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Cyprus: a holiday island that's a death trap for birds

Last modified: 23 September 2011

Bee-eater in a net

Being the most beautiful bird in Europe, doesn't protect the bee-eater from being a victim of illegal trapping

Cyprus may be regarded as a Mediterranean holiday idyll for those wanting to catch the last of the autumn rays.

But BirdLife Cyprus – the RSPB's BirdLife partner on the island – reckons that for over one third of a million birds the island has been a deathtrap in the first two weeks of September, as the island's illegal bird-trapping season gets into full swing.

The toll has been estimated following BirdLife's field-monitoring of trapping activity with mist nets and limesticks, as part of its ongoing systematic surveillance programme. The birds, including robins and blackcaps, are killed to supply restaurants with the local delicacy ambelopoulia. The autumn trappers target birds which are migrating between Europe and Africa.

'We estimate that, so far this autumn, some 395,000 birds have been killed illegally using mist nets and limesticks in Cyprus. We know that the autumn season is the main trapping period and this number is certain to get much bigger over the next two months, unless decisive action is taken now to back up enforcement efforts', said Martin Hellicar, Campaigns Manager of BirdLife Cyprus.

Shocking slaughter

Tim Stowe is the RSPB's International Director. Commenting on the slaughter, he said: 'Almost 400,000 birds are estimated to have been killed in Cyprus in the first half of September; that's an average of one bird every four seconds.

'This is shocking enough, but the real surprise for many people is the fact that many of these birds will have been killed within a short distance of the island's holiday hotspots, such as Ayia Napa, and a substantial number have been killed inside the UK administered Sovereign Base Areas, especially Dhekelia.

Almost 400,000 birds are estimated to have been killed in Cyprus in the first half of September: an average of one bird every four seconds

'This slaughter is completely illegal under European, Cyprus and Sovereign Base Area law. It beggars belief how Cyprus – a member of the European Union – and the Sovereign Base Area authorities can allow this massacre to continue year after year. It's time that Cyprus and the UK administrations got a grip of this problem before the island becomes the shame of Europe.'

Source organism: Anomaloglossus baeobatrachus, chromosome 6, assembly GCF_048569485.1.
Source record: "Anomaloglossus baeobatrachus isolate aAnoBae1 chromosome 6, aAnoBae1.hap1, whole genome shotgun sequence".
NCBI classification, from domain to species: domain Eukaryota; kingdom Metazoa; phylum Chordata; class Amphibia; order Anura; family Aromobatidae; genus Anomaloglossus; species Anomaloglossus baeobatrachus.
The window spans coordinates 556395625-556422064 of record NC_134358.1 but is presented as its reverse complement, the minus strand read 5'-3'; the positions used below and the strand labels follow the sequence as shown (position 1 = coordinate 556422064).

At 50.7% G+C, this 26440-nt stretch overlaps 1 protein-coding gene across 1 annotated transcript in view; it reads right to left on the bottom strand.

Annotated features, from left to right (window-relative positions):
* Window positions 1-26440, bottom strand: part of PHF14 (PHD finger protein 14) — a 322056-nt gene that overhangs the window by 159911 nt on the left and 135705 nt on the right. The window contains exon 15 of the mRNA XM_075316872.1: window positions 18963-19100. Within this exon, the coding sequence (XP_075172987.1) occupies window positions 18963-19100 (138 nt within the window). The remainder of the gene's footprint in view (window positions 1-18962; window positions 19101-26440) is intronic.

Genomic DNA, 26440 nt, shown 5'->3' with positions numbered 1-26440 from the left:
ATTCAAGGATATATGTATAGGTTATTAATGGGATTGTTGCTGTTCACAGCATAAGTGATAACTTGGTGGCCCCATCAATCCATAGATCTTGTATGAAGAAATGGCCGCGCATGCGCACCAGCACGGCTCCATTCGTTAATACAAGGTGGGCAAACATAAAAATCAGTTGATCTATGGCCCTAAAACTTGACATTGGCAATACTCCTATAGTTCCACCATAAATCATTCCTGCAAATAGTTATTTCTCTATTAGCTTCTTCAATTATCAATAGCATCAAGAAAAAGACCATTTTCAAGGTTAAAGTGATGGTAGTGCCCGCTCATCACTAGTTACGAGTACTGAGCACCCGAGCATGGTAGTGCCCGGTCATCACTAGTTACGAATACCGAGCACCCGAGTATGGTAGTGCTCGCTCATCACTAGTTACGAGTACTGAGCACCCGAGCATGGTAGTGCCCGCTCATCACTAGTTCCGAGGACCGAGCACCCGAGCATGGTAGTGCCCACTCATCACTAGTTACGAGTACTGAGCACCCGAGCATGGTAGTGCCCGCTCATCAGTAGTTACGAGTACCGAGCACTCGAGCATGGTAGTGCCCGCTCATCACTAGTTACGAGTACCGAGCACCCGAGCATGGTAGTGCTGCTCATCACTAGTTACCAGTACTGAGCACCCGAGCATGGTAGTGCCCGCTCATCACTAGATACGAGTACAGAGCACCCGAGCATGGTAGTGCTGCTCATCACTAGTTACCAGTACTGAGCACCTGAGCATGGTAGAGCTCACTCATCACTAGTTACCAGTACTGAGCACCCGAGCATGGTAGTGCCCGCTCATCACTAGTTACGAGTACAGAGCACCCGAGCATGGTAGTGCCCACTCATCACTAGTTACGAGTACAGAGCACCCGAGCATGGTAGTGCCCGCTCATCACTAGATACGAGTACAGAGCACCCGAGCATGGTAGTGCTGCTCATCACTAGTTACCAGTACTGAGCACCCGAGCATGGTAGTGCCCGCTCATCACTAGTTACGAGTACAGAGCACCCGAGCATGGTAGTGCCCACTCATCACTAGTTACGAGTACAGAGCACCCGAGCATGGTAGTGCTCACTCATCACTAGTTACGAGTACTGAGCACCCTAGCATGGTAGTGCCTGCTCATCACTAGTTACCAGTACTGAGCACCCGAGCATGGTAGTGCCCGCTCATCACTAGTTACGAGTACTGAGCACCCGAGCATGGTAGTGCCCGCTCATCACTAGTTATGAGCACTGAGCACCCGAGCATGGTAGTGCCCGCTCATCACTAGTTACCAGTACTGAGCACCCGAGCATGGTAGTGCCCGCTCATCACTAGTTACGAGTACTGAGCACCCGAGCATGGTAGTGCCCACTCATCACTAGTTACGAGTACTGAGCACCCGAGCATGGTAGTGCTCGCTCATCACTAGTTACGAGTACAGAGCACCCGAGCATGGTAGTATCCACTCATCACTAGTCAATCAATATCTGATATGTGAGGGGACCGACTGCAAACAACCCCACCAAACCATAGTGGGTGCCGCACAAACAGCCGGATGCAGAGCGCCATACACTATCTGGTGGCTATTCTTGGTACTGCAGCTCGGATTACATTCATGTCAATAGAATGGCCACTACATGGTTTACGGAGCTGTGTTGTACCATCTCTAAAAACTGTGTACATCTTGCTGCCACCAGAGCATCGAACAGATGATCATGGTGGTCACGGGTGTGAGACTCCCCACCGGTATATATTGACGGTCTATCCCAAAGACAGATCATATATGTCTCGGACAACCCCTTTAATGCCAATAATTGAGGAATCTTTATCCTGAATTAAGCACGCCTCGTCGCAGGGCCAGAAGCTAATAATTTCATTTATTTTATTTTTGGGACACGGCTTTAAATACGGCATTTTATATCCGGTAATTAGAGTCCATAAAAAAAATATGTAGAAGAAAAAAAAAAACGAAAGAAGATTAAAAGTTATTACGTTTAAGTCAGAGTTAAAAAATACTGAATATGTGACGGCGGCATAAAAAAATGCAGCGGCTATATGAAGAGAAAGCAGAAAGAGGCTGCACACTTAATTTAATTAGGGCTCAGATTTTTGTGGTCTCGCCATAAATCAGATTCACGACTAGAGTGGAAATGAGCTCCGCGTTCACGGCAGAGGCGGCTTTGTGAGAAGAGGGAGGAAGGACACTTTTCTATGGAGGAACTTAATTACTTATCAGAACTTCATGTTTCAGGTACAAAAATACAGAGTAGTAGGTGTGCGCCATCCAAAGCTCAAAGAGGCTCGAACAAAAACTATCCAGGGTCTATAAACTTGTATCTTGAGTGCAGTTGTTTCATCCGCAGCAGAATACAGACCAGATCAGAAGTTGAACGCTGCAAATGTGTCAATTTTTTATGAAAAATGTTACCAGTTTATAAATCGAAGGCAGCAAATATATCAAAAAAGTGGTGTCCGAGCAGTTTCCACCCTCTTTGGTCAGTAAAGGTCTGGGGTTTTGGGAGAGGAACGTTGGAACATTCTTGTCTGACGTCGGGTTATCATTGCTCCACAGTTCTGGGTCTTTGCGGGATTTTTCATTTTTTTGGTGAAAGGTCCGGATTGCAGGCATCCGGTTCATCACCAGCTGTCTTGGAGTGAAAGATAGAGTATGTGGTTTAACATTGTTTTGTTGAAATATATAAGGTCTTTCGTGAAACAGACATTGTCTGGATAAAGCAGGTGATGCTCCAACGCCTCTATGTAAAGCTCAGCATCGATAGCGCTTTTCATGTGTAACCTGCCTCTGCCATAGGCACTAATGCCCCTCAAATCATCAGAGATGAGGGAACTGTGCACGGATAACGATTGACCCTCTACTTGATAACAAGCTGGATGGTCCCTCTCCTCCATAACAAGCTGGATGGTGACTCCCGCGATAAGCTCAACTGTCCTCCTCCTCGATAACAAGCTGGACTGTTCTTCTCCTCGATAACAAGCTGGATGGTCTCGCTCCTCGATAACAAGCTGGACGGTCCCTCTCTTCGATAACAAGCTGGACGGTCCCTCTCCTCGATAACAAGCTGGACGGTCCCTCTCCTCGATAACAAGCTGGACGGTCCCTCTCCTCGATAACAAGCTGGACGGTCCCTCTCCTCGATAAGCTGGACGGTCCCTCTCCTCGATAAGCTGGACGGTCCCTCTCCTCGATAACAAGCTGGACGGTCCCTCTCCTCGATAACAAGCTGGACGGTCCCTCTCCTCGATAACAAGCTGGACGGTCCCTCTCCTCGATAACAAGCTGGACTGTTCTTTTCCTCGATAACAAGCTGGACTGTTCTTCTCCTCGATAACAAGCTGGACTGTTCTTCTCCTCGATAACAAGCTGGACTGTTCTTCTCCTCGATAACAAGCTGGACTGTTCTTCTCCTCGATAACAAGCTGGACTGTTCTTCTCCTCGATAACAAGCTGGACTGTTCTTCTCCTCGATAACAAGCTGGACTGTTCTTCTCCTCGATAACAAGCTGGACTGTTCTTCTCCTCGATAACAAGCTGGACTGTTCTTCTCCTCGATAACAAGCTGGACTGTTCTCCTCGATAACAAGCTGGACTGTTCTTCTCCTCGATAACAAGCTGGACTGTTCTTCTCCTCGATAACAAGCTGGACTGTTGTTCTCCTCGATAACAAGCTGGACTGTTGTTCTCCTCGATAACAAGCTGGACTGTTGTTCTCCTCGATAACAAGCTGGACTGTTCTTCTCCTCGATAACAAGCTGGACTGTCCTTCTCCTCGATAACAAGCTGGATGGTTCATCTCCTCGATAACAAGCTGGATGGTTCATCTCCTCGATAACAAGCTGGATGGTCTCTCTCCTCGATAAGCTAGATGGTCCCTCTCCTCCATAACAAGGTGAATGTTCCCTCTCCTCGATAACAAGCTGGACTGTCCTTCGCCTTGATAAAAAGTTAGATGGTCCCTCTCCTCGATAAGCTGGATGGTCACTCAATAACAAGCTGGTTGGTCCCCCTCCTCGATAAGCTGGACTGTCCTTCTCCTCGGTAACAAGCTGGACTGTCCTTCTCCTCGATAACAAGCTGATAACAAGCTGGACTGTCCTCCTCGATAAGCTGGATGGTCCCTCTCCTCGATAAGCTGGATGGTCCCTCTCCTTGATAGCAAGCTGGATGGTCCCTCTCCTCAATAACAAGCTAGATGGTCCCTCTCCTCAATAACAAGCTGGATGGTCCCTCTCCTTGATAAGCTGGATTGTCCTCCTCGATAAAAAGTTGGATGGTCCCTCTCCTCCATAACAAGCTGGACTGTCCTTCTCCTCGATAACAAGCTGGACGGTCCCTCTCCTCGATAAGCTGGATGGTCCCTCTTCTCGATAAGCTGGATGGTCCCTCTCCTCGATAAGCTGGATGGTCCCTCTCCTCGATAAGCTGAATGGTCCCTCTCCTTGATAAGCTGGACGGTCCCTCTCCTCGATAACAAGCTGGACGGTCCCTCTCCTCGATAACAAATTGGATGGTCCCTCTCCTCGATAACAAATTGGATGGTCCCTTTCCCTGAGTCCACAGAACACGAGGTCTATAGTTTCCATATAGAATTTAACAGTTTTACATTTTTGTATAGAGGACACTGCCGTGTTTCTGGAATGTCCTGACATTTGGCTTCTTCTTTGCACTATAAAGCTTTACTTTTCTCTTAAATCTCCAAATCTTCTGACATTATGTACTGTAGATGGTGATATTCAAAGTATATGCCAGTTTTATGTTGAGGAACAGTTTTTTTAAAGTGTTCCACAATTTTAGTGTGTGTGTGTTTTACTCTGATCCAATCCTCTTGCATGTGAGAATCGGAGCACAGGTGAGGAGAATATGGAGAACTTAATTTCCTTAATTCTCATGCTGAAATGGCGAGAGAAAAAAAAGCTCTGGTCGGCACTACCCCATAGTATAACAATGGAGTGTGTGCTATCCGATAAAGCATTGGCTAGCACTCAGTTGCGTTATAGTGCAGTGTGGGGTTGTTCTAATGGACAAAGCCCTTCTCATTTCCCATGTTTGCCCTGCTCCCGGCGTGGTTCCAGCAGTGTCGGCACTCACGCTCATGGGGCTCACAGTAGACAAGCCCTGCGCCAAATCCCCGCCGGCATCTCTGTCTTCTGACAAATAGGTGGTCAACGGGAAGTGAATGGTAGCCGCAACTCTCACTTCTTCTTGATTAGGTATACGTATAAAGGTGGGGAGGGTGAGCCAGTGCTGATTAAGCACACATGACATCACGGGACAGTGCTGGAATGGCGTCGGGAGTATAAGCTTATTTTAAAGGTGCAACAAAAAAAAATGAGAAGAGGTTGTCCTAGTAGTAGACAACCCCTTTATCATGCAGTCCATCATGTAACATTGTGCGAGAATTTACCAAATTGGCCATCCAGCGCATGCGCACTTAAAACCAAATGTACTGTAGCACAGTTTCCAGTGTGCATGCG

This death toll reported here represents the estimated number of birds killed up to Sunday 19th September 2011. The estimate will be updated on the BirdLife Cyprus website every Monday until the end of October. BirdLife Cyprus has also launched an appeal to gather signatures for a petition to be sent to Cyprus ministers urging them to take action.

In July, the 'European Conference on Illegal Killing of Birds' that took place in Larnaca, concluded with a clear 'zero tolerance' message and an urgent call for appropriate measures to stop the bird slaughter.

BirdLife Cyprus is now calling for words to be turned into action by all competent authorities at all levels. BirdLife is once again calling for decisive action against the restaurants serving the trapped birds, for targeted enforcement against big, organised trapping operations and for tougher sentences for convicted trappers.

In autumn 2010 BirdLife Cyprus estimated that 1.4 million birds were killed by trappers in the Famagusta and Larnaca Districts, an unprecedented death toll resulting in the highest trapping levels recorded since 2002, when BirdLife Cyprus begun its systematic monitoring of trapping activity.

Ecological disaster

'Such levels of trapping constitute an ecological disaster. Non-selective trapping is taking place on a large scale to feed the demand for banned ambelopoulia delicacies.

'We want to communicate the scale of this slaughter to the generally indifferent public in order to make them more aware of the issue and its ecological impact', Martin Hellicar added.

The details of the death toll estimation and the methodology, as well as the petition, can be found on the BirdLife Cyprus website, together with information on why bird trapping with mist nets and limesticks is such a big ecological issue.

Hundreds of thousands of migrant birds are being slaughtered in Cyprus to feed an appetite for illegal delicacies.
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